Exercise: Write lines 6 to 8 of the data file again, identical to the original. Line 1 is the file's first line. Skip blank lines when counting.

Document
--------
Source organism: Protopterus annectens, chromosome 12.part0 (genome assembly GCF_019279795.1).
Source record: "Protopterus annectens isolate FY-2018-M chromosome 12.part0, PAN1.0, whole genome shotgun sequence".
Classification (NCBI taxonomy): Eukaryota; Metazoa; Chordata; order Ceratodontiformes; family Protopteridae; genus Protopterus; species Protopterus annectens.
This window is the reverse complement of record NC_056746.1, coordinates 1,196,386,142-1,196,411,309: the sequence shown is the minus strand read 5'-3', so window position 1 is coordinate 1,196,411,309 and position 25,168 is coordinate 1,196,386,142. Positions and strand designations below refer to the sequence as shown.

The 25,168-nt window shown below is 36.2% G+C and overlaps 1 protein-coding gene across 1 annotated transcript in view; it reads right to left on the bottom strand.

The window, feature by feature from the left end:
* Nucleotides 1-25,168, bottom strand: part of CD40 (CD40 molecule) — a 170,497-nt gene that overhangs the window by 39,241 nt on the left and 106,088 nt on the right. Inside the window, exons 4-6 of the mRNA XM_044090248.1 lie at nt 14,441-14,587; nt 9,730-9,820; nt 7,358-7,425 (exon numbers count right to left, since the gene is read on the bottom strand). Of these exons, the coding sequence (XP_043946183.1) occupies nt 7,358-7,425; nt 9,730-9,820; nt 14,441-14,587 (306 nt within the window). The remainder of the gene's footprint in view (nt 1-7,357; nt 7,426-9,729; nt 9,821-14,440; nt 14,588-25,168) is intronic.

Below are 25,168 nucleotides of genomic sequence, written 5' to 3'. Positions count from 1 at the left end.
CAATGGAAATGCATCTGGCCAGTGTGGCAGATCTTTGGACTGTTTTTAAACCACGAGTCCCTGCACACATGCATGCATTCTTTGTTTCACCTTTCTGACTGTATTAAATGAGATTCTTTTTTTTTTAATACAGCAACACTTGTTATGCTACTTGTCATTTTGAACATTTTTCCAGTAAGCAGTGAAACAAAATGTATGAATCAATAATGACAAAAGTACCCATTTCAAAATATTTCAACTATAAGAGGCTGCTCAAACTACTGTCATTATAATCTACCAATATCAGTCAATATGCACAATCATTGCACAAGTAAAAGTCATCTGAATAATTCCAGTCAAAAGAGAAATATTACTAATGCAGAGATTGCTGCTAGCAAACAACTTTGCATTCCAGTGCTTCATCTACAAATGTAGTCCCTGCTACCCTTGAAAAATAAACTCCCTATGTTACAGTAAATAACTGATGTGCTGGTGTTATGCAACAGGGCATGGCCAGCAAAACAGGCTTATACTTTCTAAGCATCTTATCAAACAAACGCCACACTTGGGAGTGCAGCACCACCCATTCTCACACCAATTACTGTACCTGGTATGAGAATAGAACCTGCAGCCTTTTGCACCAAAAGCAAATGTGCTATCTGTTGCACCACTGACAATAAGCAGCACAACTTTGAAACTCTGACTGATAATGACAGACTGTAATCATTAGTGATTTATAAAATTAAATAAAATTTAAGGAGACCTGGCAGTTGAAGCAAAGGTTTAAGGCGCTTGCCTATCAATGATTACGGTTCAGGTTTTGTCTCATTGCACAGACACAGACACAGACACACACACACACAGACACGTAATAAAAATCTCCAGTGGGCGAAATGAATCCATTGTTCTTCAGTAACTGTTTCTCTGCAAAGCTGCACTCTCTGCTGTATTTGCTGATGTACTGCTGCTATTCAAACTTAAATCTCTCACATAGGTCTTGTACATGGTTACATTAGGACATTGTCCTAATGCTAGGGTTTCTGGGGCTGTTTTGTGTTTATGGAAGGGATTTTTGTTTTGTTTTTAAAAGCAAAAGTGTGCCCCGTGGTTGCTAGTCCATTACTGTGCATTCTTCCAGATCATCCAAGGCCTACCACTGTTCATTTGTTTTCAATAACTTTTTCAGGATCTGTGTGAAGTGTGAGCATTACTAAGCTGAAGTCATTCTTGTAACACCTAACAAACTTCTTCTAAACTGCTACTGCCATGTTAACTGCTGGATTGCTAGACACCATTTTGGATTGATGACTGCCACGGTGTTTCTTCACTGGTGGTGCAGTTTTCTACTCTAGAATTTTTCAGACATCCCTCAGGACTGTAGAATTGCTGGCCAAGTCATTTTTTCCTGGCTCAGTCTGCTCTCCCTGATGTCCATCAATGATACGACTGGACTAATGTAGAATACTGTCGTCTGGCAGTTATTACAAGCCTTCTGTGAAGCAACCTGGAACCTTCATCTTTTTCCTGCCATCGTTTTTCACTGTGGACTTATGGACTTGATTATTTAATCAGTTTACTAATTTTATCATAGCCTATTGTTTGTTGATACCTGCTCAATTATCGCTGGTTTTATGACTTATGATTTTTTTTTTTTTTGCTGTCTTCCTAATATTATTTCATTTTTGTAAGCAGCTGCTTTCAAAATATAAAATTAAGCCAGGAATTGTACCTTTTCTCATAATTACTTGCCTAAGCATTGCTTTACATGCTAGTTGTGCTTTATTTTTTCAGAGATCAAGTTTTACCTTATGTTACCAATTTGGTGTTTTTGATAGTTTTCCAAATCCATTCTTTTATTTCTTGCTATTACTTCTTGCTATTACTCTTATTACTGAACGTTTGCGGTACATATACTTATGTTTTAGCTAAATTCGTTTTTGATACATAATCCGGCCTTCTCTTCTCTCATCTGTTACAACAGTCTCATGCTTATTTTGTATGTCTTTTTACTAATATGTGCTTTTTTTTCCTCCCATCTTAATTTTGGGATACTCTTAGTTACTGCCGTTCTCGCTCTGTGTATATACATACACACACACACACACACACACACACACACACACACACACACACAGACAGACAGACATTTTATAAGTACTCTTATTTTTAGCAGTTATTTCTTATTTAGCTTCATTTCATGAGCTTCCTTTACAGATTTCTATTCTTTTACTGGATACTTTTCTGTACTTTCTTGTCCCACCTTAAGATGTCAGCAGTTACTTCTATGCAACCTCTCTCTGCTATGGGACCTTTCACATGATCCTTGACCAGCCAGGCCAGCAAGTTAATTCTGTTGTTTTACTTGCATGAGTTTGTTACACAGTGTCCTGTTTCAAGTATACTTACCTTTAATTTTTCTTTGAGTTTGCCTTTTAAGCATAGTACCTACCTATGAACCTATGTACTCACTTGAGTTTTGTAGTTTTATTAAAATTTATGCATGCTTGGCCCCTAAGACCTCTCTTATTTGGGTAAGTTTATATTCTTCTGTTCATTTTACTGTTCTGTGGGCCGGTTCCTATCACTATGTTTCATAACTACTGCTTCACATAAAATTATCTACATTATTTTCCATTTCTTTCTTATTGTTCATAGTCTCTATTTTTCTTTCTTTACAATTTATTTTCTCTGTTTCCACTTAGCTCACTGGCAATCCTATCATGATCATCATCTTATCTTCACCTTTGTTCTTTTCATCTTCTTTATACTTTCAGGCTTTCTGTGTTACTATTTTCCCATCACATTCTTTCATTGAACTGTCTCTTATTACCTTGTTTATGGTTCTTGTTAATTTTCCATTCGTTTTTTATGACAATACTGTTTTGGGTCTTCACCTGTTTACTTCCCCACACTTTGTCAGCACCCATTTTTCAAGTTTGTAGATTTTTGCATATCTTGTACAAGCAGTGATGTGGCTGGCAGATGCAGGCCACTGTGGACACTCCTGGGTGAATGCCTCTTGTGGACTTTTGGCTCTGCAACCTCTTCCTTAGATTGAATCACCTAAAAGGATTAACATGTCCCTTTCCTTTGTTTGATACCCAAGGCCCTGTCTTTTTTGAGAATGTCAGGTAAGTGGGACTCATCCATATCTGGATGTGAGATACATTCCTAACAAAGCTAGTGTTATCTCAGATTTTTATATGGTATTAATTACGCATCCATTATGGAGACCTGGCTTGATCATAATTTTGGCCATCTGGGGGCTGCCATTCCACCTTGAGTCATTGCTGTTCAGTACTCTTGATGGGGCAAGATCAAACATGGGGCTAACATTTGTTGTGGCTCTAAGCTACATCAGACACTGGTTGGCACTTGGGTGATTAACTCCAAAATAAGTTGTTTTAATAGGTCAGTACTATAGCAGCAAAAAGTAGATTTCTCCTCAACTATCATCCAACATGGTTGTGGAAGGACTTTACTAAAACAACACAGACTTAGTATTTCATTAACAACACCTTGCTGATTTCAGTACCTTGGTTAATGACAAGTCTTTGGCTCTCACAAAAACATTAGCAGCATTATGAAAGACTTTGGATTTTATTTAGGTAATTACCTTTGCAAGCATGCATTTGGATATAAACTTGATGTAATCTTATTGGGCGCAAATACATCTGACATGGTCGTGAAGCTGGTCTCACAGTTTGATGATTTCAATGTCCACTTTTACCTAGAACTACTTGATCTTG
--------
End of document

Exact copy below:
The window, feature by feature from the left end:
* Nucleotides 1-25,168, bottom strand: part of CD40 (CD40 molecule) — a 170,497-nt gene that overhangs the window by 39,241 nt on the left and 106,088 nt on the right. Inside the window, exons 4-6 of the mRNA XM_044090248.1 lie at nt 14,441-14,587; nt 9,730-9,820; nt 7,358-7,425 (exon numbers count right to left, since the gene is read on the bottom strand). Of these exons, the coding sequence (XP_043946183.1) occupies nt 7,358-7,425; nt 9,730-9,820; nt 14,441-14,587 (306 nt within the window). The remainder of the gene's footprint in view (nt 1-7,357; nt 7,426-9,729; nt 9,821-14,440; nt 14,588-25,168) is intronic.

Below are 25,168 nucleotides of genomic sequence, written 5' to 3'. Positions count from 1 at the left end.